Report: LA Kings coach to press Obama on Keystone pipeline

Los Angeles Kings head coach Darryl Sutter said pucks, politics and the Keystone XL pipeline are on the agenda Tuesday when the Stanley Cup champions meet President Obama.

Sutter, who owns a ranch in Alberta, told Canada’s The Globe and Mail that he plans to press Obama on the proposed Alberta-to-Texas oil sands pipeline.

“I’m gonna ask him about it – damn rights I am,” Sutter said ahead of the ceremonial White House meeting.

Sutter, an Alberta native, is the latest in a long list of Canadians urging the Obama administration to approve Keystone.

Canadian officials have pressed their counterparts in Washington. But Sutter, who said he “absolutely” supports the pipeline, will be one of the first from the United States' northern neighbor to get in Obama’s ear.

“It’s 20 feet underground. How can we not want to keep North America [energy self-sufficient]? Why does the border have to separate that? It doesn’t make sense. For sure, I’m going to ask him,” he said.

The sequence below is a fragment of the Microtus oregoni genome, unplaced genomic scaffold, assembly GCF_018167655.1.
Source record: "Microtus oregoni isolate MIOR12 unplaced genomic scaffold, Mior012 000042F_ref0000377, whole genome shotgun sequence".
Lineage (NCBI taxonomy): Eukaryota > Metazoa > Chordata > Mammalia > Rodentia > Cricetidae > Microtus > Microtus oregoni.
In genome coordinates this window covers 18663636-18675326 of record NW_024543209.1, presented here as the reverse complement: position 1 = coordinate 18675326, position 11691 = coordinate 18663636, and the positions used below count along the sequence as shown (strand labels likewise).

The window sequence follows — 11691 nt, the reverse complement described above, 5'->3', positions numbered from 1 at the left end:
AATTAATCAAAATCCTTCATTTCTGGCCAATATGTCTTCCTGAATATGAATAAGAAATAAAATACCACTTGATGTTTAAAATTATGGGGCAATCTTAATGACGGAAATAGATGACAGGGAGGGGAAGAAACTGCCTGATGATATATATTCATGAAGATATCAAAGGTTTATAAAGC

The pipeline is at the center of an aggressive lobbying and political campaign. Obama has final say on the project because it crosses national borders.

Aside from the Canadian government, industry groups, some unions, Republicans and centrist Democrats are pushing Obama to green-light the pipeline. They tout the project’s job-creation potential and cite the benefits of getting oil from an ally.

But green organizations, progressive groups and many Democrats want Obama to nix the pipeline. They say the jobs claims are exaggerated, that much of the oil is intended for export, and that the pipeline would accelerate production of carbon-intensive oil sands that could devastate the climate.

Obama has been noncommittal on his timeline for a decision on the pipeline, and lawmakers say predicting which way he is leaning is merely guesswork.

Republicans said the president told them in meetings earlier this month that the jobs claims by Keystone’s supporters were overblown, and that some of the oil was destined for overseas markets.

Still, they said Obama also indicated that the pipeline wouldn’t be as bad for the environment as its detractors make it seem.